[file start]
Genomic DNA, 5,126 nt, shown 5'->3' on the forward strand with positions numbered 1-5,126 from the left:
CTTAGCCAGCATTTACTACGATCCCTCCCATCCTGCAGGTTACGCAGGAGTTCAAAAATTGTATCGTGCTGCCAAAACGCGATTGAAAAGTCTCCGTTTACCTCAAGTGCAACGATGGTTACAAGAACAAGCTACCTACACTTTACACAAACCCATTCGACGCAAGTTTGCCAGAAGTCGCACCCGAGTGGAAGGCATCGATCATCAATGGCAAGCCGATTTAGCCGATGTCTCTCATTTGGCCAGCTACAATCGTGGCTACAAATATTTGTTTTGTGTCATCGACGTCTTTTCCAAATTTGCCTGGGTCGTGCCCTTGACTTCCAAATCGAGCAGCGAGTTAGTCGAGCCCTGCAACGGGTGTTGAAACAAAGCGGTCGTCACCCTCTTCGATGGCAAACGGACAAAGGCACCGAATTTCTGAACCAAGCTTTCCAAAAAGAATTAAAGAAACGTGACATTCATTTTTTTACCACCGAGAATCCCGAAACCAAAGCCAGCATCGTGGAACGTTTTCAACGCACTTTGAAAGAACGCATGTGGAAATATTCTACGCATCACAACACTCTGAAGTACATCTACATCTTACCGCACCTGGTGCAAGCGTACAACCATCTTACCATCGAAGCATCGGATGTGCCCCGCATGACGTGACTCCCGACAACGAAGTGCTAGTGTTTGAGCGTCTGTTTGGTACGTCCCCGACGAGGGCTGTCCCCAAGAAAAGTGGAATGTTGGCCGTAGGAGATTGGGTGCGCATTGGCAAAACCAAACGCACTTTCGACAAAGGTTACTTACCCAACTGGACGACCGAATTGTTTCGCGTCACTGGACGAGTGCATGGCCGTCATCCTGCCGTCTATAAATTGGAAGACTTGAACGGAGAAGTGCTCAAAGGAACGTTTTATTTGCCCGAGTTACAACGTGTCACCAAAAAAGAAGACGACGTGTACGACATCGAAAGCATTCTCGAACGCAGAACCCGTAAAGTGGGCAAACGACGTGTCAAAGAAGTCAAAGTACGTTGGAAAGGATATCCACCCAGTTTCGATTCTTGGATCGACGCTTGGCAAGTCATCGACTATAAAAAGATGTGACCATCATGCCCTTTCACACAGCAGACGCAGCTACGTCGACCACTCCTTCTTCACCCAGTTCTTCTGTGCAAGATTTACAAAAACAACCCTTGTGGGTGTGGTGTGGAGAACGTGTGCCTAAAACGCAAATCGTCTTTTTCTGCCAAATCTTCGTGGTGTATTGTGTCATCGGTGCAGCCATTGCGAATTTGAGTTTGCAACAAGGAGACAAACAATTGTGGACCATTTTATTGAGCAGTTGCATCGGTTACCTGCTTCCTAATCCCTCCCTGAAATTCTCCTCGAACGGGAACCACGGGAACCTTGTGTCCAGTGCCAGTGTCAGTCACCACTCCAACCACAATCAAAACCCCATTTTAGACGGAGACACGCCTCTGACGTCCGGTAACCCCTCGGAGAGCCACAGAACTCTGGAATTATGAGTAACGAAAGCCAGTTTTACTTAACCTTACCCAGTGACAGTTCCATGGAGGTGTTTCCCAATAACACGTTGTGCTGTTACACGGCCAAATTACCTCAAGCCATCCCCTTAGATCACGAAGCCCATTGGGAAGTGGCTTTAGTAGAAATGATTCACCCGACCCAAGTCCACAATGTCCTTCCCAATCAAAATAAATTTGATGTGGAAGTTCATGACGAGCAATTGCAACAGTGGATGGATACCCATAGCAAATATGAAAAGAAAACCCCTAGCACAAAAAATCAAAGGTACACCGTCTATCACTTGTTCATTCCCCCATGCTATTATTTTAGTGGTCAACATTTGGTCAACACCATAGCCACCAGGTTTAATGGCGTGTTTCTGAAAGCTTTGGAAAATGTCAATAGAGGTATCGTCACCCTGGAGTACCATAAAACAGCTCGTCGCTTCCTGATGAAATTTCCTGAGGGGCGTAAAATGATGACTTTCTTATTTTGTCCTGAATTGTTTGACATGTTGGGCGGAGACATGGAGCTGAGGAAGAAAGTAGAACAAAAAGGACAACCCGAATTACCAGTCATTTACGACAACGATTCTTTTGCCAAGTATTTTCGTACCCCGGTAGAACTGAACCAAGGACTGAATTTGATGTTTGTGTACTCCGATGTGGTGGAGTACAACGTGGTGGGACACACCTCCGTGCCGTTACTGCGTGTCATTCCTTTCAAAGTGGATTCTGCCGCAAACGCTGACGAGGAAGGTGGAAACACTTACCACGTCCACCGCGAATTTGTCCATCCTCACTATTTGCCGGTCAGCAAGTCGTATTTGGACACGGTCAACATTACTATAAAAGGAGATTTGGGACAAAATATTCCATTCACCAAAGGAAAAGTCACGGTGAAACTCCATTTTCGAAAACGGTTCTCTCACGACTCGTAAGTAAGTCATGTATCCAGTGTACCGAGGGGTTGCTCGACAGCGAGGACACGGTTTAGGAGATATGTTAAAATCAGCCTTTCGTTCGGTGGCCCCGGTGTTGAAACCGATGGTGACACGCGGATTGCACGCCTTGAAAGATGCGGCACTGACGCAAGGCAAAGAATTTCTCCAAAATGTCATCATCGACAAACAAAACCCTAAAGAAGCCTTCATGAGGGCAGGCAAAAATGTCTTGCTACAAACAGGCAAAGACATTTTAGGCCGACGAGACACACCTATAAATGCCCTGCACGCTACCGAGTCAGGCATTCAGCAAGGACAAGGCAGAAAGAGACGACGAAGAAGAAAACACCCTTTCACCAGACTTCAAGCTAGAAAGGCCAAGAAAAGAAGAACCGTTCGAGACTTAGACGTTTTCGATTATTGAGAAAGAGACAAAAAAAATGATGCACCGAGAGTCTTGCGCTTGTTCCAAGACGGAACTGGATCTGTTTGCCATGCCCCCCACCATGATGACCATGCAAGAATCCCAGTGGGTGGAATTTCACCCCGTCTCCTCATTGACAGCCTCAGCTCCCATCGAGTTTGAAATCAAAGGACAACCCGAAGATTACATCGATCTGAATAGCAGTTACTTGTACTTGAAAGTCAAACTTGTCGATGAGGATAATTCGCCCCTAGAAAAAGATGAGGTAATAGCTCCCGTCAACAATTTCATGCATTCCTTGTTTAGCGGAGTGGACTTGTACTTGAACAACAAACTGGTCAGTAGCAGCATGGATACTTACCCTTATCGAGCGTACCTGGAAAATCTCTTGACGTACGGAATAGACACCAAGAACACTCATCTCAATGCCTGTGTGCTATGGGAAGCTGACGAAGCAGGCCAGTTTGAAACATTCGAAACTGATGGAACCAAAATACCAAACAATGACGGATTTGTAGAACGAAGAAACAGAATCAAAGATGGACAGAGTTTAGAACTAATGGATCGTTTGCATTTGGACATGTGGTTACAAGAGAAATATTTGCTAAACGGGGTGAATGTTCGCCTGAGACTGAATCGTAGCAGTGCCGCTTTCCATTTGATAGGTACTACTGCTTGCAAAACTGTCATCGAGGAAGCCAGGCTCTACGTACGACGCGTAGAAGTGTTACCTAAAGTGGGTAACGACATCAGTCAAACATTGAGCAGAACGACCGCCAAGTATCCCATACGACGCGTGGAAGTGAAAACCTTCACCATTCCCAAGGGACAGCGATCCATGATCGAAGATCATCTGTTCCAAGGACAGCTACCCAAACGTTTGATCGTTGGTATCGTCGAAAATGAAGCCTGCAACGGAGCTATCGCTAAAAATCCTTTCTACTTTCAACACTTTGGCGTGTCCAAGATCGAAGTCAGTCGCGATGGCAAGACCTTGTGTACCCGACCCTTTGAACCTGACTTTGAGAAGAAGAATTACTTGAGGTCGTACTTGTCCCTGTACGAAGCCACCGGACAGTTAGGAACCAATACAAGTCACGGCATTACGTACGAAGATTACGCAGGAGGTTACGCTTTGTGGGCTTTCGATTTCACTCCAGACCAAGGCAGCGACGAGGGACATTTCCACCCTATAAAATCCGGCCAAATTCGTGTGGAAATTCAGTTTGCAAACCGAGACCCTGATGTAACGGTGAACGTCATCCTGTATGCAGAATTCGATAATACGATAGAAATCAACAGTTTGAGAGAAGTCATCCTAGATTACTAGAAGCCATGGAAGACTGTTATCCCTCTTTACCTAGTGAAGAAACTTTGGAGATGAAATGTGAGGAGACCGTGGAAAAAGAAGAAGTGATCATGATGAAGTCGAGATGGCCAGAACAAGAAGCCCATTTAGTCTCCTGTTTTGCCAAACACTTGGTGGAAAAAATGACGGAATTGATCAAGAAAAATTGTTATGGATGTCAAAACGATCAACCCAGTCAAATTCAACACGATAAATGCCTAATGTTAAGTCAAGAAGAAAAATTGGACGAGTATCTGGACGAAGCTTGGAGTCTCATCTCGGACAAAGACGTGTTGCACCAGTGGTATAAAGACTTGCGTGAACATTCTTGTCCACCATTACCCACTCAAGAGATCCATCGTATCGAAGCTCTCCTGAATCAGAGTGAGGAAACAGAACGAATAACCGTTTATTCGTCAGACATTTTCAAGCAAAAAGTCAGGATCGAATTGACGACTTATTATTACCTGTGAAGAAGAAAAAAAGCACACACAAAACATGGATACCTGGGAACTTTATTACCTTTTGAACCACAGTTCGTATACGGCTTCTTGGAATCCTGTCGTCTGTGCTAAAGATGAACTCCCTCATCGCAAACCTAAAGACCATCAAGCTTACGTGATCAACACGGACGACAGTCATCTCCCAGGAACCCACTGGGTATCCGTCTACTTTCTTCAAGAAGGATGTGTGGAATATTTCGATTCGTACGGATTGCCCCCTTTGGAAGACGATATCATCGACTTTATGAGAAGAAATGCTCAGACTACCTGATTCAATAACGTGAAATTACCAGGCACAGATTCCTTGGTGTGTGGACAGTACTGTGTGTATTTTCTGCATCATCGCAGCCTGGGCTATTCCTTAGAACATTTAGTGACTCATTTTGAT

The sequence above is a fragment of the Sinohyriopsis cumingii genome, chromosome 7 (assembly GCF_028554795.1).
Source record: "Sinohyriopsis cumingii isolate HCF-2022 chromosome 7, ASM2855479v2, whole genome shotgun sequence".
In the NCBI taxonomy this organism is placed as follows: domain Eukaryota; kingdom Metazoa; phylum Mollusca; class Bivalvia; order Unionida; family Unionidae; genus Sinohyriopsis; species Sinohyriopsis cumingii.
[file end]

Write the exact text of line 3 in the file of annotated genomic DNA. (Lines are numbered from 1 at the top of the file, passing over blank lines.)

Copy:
The sequence above is a fragment of the Sinohyriopsis cumingii genome, chromosome 7 (assembly GCF_028554795.1).